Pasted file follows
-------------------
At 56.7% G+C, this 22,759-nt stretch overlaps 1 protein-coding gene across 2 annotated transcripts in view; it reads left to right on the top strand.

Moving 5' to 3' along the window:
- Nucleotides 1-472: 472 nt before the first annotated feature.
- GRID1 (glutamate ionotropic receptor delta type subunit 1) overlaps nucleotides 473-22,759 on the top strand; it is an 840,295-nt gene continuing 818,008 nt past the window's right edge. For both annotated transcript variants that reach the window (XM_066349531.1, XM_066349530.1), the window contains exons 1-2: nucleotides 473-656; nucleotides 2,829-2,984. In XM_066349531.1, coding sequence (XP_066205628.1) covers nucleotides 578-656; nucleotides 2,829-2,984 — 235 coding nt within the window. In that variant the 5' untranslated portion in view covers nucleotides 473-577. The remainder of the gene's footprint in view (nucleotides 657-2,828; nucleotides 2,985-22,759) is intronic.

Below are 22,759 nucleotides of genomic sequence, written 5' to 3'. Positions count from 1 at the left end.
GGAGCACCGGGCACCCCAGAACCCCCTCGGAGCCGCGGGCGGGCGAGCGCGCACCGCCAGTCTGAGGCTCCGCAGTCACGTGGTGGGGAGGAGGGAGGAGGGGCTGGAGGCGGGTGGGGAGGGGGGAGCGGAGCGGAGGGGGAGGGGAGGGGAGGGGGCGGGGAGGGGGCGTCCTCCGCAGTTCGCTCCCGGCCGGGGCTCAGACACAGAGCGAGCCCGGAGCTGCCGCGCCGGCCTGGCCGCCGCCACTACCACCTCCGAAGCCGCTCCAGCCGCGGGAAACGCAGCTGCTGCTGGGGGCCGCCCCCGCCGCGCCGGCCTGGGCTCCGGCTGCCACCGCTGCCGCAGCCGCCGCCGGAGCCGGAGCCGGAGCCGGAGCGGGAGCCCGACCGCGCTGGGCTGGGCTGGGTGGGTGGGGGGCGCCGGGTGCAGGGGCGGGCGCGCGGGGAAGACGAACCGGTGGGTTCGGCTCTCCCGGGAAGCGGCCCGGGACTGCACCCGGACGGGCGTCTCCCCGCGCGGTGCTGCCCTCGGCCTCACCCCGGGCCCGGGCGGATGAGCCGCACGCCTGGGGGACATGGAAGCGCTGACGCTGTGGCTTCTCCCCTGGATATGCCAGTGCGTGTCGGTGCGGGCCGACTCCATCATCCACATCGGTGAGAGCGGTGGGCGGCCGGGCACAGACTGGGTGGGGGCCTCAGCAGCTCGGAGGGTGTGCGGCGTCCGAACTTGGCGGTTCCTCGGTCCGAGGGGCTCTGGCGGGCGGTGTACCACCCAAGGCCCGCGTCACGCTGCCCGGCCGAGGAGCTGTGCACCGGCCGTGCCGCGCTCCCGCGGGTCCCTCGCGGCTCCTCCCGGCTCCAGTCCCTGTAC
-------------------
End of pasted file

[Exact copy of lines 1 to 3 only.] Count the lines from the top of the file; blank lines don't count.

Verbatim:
At 56.7% G+C, this 22,759-nt stretch overlaps 1 protein-coding gene across 2 annotated transcripts in view; it reads left to right on the top strand.

Moving 5' to 3' along the window:
- Nucleotides 1-472: 472 nt before the first annotated feature.